While webpage 9.8 addressed indirect funding to the environment via pension funds or similar, 9.9 will examine direct application of whatever discretionary funds one may have available. At first glance this seems relatively straightforward, but...

Explore Other Sections

1. Build the Nature-Human Relationship
1. Build the Nature-Human Relationship 1.1 Articles 1.2 Art Installations 1.3 Books 1.4 Buildings 1.5 Film, Documentaries, Podcasts 1.6 Music 1.7 Paintings 1.8 Photographs 1.9 Poems 1.10 Spiritual Responses
1/11

1. Build the Nature-Human Relationship

This section is designed to foster appreciation and insight that will – hopefully – lead to novel ways to build a better relationship between human beings and Nature. This section is also atypical ...
2. Reduce Consumption
2. Reduce Consumption

2. Reduce Consumption

I hope Reneé Descartes would forgive us for saying that, at least for the modern world, he was wrong.  When, in 1637, he said: “I think, therefore I am”, he could not have anticipated that the majo...
3. Replace God of Growth with God of Quality
3. Replace God of Growth with God of Quality

3. Replace God of Growth with God of Quality

In a supposedly secular age there has arisen a global religion and god like never before, a religion whose reach and power makes every other belief system before it seem pitiful and insignificant: ...
4. Work, Volunteer, Act for the Environment
4. Work, Volunteer, Act for the Environment

4. Work, Volunteer, Act for the Environment

What we do in our day-to-day lives can have great impact. Section Four divides up these actions into three groups – Work (4.2 & 4.3), Volunteering (4.4), and Action, e.g. voting, protesting, et...
5. Reduce Population
5. Reduce Population

5. Reduce Population

Even on top of Mt. Everest, in one of the remotest, most difficult places on earth, there is a great traffic-jam of people jostling for position. And yet, ever more vociferously, we deny that overp...
6. Ensure Media Acknowledgement of Environmental Context
6. Ensure Media Acknowledgement of Environmental Context

6. Ensure Media Acknowledgement of Environmental Context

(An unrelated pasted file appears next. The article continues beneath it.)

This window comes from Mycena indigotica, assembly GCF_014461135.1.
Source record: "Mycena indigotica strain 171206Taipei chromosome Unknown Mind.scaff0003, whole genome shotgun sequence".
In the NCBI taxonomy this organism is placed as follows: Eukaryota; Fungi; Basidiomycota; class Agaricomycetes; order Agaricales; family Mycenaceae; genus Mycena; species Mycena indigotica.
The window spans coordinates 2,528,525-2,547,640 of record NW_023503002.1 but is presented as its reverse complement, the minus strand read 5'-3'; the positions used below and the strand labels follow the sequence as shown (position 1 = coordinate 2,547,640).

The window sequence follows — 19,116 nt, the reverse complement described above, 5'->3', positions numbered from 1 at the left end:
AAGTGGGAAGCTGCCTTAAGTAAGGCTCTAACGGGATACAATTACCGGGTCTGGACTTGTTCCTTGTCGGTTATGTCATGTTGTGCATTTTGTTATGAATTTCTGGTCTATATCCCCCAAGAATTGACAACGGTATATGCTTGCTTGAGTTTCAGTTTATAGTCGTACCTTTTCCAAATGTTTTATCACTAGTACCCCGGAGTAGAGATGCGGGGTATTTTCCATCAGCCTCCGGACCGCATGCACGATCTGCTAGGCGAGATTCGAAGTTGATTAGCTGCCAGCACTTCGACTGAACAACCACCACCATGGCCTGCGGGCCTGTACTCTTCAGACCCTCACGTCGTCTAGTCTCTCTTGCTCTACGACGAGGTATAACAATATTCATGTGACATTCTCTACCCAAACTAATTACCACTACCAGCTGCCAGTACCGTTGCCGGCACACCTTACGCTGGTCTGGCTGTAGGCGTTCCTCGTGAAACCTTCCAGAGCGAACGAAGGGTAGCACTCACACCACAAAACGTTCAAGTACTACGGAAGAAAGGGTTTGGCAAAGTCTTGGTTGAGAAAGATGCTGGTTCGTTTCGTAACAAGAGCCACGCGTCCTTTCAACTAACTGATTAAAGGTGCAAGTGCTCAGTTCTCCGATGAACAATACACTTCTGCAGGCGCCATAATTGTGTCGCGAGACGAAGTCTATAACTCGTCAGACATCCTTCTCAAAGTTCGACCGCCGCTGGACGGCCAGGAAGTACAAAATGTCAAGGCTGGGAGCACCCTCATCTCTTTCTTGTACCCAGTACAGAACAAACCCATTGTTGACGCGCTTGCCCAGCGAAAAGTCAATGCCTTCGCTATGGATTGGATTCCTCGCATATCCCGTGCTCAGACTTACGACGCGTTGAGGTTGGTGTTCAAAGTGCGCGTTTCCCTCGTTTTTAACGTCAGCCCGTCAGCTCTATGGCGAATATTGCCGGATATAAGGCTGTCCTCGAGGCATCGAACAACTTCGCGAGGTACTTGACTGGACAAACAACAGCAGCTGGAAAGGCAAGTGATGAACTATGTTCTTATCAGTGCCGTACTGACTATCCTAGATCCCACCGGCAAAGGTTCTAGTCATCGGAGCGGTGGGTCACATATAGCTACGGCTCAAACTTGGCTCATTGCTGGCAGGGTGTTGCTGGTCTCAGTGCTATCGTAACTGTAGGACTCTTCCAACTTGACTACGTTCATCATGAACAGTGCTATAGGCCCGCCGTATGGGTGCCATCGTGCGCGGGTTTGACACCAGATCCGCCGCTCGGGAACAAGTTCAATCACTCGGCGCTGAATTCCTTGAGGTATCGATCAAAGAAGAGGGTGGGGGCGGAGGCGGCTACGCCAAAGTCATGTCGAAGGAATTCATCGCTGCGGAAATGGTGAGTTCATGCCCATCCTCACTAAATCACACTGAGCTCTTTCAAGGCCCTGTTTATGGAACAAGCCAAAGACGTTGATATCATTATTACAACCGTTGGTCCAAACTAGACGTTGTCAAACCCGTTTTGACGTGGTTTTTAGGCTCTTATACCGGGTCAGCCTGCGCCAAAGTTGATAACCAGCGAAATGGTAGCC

The media is one of the three, great ‘poles’ of power in the world (alongside political and corporate power) and how they frame and present ‘the environment’ has a profound effect on how we respond...
7. Stop Further Loss of Natural Habitat and Species
7. Stop Further Loss of Natural Habitat and Species

7. Stop Further Loss of Natural Habitat and Species

New York is an exciting, mesmerising place. Human culture is extraordinary and often wonderful. Our powers of transformation of the natural world seem limitless. The trouble is, we don’t seem to be...
8. Assist Energy Descent and Transition
8. Assist Energy Descent and Transition

8. Assist Energy Descent and Transition

Our current energy largesse is an extraordinary ‘gift’, an unprecedented gift of the ages; millions of years to produce and from millions of years ago. Coal, oil and gas, forming...
9. Support New, Environmentally-Aware, Economic Systems
9. Support New, Environmentally-Aware, Economic Systems

9. Support New, Environmentally-Aware, Economic Systems

Just as with the previous section – ‘Energy’ – which is, inescapably, all about fossil fuels so pre-eminent and extraordinary has been their dominance and transformation of the world in the last 20...
10. Reduce Wastes to the Rate of Natural Assimilation
10. Reduce Wastes to the Rate of Natural Assimilation

10. Reduce Wastes to the Rate of Natural Assimilation

Section 10 will attempt to organise this enormous topic by addressing the context and status of pollution in 10.2, before focussing in on air pollution; particularly greenhouse gas pollution and cl...